So, overall, we’ve now wrapped up Module 7, and I’d like to review a couple of fill-in-the-blanks for you to kind of put our hands around everything that we covered in Module 7. So going back to the very beginning, service packages represent slices of the blank that address specific services like traveler information, or transit management, or surface street control. The blank is physical architecture. So service packages represent slices of the physical architecture. Number 2: The use of standards is desirable for both business and technical reasons. We’ve talked a lot about that. The principle benefits of standards are as follows. There are three of them: A is protection of your investment. B is interoperability with both internal and external systems. And C is improved quality and value. Number 3: Blank provide a starting point for identifying the ITS standards and other resources, and are deployment-oriented categories that focus on commonly deployed ITS services or systems. So that blank for number 3 is application areas. We talked a lot about those. Number 4: Using standards in a deployment can greatly blank component development costs, especially if standardized, off-the-shelf components are available. So they can greatly reduce component development cost. And 5: The requirements for criteria for blank must be specified in a standard or a specification, and the blank is conformance, something we just talked about in the last slides.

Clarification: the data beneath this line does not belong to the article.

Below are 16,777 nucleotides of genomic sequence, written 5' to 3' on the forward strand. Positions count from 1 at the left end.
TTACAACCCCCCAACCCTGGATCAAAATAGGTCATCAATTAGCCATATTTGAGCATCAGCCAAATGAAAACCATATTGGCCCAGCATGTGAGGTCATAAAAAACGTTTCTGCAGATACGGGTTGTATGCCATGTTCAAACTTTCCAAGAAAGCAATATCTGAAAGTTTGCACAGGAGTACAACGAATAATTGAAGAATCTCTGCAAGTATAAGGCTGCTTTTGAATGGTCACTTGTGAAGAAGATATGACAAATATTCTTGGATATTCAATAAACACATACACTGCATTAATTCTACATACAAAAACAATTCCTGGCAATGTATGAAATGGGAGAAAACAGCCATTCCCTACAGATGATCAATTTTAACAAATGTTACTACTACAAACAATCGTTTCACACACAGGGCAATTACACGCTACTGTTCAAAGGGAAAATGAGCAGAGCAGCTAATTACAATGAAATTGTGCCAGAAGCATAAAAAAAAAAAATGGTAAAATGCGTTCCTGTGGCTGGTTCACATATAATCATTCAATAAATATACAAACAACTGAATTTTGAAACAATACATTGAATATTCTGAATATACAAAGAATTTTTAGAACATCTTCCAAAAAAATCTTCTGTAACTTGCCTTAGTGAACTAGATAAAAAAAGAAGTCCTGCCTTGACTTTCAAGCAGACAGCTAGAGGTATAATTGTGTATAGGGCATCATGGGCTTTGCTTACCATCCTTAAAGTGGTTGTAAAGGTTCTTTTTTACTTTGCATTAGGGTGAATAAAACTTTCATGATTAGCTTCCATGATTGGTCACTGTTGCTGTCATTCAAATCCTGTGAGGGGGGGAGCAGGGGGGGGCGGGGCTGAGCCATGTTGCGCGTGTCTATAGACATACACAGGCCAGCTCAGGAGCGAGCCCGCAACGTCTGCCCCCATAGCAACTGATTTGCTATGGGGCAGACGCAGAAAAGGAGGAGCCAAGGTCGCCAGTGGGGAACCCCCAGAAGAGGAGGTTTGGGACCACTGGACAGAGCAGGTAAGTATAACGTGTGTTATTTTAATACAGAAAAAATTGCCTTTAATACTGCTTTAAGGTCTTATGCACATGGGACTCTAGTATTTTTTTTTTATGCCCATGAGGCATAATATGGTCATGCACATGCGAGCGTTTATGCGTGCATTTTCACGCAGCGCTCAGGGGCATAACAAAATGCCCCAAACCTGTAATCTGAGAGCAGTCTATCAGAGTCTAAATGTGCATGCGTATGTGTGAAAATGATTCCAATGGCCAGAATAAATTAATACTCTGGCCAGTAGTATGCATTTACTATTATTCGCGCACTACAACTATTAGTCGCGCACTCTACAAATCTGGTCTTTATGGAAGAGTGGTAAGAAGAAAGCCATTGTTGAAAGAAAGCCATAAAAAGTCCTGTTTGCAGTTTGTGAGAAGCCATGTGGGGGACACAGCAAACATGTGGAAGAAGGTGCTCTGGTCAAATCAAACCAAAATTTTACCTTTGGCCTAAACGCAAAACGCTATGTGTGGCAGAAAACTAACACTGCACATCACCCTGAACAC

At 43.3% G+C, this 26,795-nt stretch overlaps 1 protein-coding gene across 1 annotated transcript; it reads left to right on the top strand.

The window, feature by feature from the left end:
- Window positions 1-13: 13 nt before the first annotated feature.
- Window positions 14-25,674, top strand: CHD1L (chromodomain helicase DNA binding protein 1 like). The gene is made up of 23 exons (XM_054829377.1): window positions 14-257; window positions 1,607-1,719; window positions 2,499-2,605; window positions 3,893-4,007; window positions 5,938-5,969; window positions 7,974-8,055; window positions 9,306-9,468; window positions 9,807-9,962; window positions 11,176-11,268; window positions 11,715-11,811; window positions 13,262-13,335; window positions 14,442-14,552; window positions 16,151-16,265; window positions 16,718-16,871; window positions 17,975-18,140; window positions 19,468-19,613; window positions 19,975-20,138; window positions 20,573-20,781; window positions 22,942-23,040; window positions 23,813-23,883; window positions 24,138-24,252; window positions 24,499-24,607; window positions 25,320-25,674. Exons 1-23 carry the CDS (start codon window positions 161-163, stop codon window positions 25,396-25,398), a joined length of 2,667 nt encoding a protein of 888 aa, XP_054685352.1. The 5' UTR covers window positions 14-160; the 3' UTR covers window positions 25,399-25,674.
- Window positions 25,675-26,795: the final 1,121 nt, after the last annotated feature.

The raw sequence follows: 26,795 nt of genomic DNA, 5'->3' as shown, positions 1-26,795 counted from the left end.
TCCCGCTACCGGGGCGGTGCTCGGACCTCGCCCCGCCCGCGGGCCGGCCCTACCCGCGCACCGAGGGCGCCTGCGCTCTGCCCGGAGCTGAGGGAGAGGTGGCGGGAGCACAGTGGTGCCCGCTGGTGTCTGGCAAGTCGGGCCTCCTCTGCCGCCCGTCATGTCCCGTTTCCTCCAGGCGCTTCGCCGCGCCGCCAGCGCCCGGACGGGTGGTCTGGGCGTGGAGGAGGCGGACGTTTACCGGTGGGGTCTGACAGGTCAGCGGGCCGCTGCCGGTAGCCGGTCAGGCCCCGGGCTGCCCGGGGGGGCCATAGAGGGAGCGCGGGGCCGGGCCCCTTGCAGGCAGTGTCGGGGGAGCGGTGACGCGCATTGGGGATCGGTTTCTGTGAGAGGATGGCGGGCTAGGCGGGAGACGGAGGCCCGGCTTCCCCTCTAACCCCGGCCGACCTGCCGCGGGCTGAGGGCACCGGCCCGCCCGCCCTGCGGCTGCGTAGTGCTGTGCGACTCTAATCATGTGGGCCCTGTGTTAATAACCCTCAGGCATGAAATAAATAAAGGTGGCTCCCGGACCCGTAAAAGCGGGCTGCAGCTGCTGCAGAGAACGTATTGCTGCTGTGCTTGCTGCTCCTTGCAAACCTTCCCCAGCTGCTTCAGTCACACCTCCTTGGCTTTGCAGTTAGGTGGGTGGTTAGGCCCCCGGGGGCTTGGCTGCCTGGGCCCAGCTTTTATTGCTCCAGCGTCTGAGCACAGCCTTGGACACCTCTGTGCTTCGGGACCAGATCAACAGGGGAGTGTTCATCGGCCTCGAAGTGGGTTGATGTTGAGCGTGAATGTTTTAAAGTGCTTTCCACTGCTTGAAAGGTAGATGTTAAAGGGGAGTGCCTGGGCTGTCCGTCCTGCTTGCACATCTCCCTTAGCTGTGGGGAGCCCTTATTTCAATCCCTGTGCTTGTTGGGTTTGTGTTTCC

Here are a number of resources. This only sort of scratches the surface of resources. There are many more that are included in the student supplement that I would urge you to look at. This gives you much more detail about everything that we’ve talked about in the module.
The next course modules that you may want to consider now that you’ve taken Module 7 are Modules 8 and 9, which I mentioned at the very beginning cover arterial management and transit signal priority; Module 10, which covers electronic fare payment systems; and Module 11, which covers connected vehicles in the transit and connected vehicle environments and some other emerging technology. And with that, I want to thank you very much for completing the module, and as I also mentioned at the very beginning, we are always looking for feedback